Android, iOS control 96.3 percent of global smartphone market: IDC

That's up slightly from a combined total of 95.6 percent at the end of the fourth quarter of 2013.

Android and iOS have long been regarded as the top two mobile platforms worldwide, but the latest numbers from the IDC are even more disheartening for would-be competitors.

Read this

IDC: PC market expected to continue decline for second year in a row

Tablets are still held accountable for luring consumers away from traditional desktop and laptop PCs, according to the IDC.

Read More

Google and Apple's respective mobile operating systems together accounted for approximately 96.3 percent all smartphone shipments worldwide by the fourth quarter of 2014, according to the market research firm on Tuesday.

That's up slightly from a combined total of 95.6 percent at the end of the fourth quarter of 2013.

Individually, the Android ecosystem continues to dominate with 81.5 percent of the market, up from 78.7 percent the same time last year.

Despite the releases of the iPhone 6 and iPhone 6 Plus, iOS slid from 15.1 percent at the end of 2013 to 14.8 percent by the end of 2014.

Ramon Llamas, a research manager with IDC's mobile phone team, suggested in the report, "Now that Apple has entered the phablet market, there are few new opportunities for the company to address."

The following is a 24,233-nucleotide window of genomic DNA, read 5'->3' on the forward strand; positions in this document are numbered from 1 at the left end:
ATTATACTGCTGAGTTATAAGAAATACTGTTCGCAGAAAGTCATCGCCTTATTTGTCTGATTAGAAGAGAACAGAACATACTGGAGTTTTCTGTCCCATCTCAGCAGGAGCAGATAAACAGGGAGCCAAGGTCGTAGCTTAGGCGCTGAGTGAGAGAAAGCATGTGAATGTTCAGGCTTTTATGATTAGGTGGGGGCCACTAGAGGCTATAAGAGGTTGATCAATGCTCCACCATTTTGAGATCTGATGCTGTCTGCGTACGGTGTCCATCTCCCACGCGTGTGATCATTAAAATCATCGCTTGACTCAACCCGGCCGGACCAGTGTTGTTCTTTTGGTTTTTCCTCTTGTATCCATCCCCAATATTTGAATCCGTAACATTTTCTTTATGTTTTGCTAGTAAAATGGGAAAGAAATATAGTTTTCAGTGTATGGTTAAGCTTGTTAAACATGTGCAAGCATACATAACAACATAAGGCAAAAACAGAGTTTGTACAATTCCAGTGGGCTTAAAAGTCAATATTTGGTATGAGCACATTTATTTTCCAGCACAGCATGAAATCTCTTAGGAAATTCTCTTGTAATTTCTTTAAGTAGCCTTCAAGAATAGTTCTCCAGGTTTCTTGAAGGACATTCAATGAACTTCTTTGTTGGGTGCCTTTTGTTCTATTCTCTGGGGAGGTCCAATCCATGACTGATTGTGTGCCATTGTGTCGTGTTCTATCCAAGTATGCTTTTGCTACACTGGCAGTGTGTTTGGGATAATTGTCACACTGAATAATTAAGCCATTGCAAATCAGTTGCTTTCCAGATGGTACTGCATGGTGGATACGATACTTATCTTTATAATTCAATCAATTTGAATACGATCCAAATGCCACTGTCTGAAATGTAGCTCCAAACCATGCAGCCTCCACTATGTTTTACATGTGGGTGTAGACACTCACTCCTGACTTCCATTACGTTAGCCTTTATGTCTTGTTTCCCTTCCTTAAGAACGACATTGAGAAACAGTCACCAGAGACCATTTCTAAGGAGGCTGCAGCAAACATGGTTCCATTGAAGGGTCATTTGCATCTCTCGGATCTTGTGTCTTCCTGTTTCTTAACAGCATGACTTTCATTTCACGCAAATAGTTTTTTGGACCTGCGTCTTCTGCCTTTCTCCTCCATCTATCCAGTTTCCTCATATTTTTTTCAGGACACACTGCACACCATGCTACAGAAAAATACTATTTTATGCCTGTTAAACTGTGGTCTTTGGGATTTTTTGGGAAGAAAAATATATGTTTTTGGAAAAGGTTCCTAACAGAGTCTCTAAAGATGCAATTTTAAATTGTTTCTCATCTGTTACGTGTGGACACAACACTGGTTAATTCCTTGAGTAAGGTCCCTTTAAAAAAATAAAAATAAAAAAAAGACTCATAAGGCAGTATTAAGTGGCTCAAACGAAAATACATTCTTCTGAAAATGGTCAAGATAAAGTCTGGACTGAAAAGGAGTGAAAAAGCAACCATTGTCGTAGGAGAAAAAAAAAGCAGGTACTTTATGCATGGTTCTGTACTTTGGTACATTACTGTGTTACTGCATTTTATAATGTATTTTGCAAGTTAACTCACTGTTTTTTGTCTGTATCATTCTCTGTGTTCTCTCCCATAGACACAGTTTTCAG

On the other hand, Llamas observed Samsung -- the undisputed leader in the Android space -- experienced flat growth in 2014, forcing the Android ecosystem overall "to rely more heavily on smaller vendors to drive volumes higher."

Of those smaller vendors, most of the ones highlighted in the IDC report hailed from Asia, including Huawei, Xiaomi, ZTE, and Lenovo, which picked up Motorola Mobility assets from Google in a multi-billion dollar deal at the beginning of 2014.

As for the rest of the smartphone market, IDC senior research manager Melissa Chau reflected that the race for third place behind Android and iOS resembled "skirmishes" more than an actual battle.

However, Chau hinted at brewing battles on the fringes -- namely involving low-cost smartphones in emerging markets.

"With Microsoft bringing ever-cheaper Lumia into play and Tizen finally getting launched to India early this year, there is still a hunger to chip away at Android's dominance," Chau wrote.

Microsoft's Windows Phone experienced the smallest year-over-year increase at just 4.2 percent, while BlackBerry posted the only year-over-year decline among the top four operating systems, falling -69.8 percent from 2013.